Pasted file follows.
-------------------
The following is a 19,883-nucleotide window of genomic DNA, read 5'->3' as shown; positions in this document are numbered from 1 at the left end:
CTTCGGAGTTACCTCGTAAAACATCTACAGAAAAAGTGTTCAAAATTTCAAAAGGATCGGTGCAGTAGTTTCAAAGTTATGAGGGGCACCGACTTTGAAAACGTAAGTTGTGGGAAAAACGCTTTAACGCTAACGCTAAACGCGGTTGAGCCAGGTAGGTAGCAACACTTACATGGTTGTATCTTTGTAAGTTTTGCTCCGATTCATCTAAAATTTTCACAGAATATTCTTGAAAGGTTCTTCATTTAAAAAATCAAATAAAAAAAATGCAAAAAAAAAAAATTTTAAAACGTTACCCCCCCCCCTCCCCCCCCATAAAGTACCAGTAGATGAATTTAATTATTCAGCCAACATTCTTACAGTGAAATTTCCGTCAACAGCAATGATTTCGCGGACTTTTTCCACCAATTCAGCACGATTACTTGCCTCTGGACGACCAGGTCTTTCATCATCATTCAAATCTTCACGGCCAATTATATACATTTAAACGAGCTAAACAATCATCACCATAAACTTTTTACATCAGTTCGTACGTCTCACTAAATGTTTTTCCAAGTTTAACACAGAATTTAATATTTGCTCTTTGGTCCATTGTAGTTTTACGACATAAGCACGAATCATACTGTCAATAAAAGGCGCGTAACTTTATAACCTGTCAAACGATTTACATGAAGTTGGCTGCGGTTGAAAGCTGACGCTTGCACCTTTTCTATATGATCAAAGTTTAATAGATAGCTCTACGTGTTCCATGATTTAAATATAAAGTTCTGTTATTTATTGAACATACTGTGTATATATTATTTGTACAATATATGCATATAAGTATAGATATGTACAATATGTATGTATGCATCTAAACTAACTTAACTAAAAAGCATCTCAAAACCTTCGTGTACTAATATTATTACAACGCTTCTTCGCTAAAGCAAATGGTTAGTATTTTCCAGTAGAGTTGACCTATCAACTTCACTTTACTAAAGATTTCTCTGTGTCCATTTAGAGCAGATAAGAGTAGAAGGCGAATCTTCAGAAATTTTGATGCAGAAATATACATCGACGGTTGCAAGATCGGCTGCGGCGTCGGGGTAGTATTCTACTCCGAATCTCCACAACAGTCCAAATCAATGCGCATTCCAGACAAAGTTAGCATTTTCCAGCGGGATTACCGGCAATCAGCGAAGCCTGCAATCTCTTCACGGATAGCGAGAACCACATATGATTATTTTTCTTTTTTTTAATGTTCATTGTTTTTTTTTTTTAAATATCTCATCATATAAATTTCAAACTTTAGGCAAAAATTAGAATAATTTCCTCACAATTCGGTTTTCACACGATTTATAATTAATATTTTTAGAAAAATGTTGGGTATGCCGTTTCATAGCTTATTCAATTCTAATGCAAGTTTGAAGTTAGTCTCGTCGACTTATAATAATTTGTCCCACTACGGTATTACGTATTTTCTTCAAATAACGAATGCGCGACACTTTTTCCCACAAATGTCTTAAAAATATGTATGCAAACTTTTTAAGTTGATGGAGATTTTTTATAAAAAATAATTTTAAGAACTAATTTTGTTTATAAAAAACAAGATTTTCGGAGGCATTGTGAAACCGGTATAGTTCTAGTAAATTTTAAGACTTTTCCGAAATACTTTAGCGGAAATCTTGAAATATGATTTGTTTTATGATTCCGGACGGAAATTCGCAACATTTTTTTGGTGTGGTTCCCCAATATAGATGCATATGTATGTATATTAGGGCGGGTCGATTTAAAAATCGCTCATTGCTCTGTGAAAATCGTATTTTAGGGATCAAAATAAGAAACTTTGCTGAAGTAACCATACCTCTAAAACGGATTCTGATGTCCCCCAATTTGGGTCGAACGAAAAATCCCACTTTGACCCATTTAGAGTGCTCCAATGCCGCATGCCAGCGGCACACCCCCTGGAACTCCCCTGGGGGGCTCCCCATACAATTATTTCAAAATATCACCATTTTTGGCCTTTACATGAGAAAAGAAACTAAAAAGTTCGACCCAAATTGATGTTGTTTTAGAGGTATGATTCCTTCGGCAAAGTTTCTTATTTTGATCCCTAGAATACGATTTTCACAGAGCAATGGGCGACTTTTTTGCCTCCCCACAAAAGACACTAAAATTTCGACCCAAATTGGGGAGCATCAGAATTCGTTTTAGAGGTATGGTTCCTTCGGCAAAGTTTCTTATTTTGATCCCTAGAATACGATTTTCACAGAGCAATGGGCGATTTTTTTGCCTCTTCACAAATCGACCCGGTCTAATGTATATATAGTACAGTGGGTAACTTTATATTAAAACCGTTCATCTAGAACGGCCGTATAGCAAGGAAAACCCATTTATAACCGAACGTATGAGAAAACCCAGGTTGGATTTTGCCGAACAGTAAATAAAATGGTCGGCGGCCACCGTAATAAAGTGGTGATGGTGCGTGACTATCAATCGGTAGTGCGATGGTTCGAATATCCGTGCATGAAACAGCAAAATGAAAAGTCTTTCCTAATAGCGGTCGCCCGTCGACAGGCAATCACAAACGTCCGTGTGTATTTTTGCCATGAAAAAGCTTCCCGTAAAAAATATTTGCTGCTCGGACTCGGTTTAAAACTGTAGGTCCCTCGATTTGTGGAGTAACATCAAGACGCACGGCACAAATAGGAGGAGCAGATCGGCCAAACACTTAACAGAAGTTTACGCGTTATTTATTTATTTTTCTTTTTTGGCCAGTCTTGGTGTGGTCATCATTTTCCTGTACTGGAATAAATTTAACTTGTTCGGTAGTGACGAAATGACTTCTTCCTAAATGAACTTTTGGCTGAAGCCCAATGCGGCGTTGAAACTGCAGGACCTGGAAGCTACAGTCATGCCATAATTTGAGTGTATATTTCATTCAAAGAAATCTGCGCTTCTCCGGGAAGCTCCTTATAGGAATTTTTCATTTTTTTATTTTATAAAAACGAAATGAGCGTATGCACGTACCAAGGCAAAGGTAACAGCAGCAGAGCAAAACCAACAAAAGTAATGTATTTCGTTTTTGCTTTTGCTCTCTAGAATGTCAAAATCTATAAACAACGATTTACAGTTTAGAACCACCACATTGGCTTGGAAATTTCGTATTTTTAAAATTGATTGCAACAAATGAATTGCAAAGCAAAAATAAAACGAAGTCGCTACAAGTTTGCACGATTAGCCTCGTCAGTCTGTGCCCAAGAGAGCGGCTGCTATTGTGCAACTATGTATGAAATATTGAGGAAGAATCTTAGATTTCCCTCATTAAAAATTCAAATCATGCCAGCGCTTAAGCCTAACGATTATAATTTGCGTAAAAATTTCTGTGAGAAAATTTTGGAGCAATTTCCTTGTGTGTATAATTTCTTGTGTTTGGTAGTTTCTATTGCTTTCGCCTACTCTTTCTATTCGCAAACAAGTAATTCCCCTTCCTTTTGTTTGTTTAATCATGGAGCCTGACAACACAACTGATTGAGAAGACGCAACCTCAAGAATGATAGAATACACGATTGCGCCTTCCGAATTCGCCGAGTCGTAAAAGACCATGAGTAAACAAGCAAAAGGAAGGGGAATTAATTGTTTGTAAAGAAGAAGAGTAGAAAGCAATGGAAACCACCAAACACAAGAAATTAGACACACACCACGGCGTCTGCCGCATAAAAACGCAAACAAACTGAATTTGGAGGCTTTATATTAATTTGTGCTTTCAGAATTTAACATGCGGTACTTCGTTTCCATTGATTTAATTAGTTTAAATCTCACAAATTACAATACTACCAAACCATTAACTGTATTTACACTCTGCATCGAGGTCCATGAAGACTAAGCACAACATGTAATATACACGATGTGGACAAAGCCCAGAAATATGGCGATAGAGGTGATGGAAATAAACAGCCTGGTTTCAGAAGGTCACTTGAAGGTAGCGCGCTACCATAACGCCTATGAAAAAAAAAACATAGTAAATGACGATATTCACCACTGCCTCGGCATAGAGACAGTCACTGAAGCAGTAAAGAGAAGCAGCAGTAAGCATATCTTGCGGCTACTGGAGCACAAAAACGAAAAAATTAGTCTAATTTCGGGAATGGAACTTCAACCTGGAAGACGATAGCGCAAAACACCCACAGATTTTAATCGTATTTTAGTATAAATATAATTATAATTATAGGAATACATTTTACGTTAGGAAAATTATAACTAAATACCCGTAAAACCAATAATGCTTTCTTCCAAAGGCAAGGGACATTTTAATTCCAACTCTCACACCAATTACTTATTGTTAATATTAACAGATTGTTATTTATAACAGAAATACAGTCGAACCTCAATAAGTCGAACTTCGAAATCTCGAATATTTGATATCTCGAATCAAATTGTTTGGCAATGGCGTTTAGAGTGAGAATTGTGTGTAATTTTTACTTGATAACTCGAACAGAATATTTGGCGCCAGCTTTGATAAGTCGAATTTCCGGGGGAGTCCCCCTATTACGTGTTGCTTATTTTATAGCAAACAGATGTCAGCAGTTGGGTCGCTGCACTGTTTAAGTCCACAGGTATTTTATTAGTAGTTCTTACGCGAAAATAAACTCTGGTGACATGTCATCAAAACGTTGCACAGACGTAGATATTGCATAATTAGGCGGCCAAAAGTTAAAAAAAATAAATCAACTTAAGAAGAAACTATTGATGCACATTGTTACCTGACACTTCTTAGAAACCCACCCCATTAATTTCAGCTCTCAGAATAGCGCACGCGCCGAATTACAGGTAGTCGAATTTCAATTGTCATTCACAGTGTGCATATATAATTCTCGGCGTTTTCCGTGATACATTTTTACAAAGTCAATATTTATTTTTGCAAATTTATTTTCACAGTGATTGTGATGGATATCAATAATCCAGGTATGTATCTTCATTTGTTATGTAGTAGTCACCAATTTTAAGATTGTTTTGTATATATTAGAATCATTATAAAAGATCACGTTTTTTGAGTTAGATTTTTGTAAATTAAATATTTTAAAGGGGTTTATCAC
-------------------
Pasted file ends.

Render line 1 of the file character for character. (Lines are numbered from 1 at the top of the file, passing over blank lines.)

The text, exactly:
The following is a 19,883-nucleotide window of genomic DNA, read 5'->3' as shown; positions in this document are numbered from 1 at the left end: